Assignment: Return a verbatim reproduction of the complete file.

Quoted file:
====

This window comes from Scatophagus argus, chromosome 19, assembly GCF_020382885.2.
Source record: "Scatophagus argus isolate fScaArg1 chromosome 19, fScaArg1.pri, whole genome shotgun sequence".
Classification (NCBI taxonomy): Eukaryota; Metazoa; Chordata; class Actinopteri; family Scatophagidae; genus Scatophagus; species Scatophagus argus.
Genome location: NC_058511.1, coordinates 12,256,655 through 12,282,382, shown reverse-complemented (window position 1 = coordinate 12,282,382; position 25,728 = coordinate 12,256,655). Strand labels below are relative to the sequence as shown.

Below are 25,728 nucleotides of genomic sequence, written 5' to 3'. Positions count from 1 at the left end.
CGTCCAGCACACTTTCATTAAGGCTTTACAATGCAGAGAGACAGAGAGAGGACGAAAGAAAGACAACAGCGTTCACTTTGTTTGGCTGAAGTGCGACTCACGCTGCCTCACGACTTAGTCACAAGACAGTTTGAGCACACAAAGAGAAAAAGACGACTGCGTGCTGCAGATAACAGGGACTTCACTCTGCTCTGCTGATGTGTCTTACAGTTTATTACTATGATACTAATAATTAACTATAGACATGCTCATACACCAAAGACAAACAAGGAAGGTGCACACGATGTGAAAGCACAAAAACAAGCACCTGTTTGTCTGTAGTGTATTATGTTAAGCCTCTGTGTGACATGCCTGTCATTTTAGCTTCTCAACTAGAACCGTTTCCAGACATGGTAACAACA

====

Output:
This window comes from Scatophagus argus, chromosome 19, assembly GCF_020382885.2.
Source record: "Scatophagus argus isolate fScaArg1 chromosome 19, fScaArg1.pri, whole genome shotgun sequence".
Classification (NCBI taxonomy): Eukaryota; Metazoa; Chordata; class Actinopteri; family Scatophagidae; genus Scatophagus; species Scatophagus argus.
Genome location: NC_058511.1, coordinates 12,256,655 through 12,282,382, shown reverse-complemented (window position 1 = coordinate 12,282,382; position 25,728 = coordinate 12,256,655). Strand labels below are relative to the sequence as shown.

Below are 25,728 nucleotides of genomic sequence, written 5' to 3'. Positions count from 1 at the left end.
CGTCCAGCACACTTTCATTAAGGCTTTACAATGCAGAGAGACAGAGAGAGGACGAAAGAAAGACAACAGCGTTCACTTTGTTTGGCTGAAGTGCGACTCACGCTGCCTCACGACTTAGTCACAAGACAGTTTGAGCACACAAAGAGAAAAAGACGACTGCGTGCTGCAGATAACAGGGACTTCACTCTGCTCTGCTGATGTGTCTTACAGTTTATTACTATGATACTAATAATTAACTATAGACATGCTCATACACCAAAGACAAACAAGGAAGGTGCACACGATGTGAAAGCACAAAAACAAGCACCTGTTTGTCTGTAGTGTATTATGTTAAGCCTCTGTGTGACATGCCTGTCATTTTAGCTTCTCAACTAGAACCGTTTCCAGACATGGTAACAACA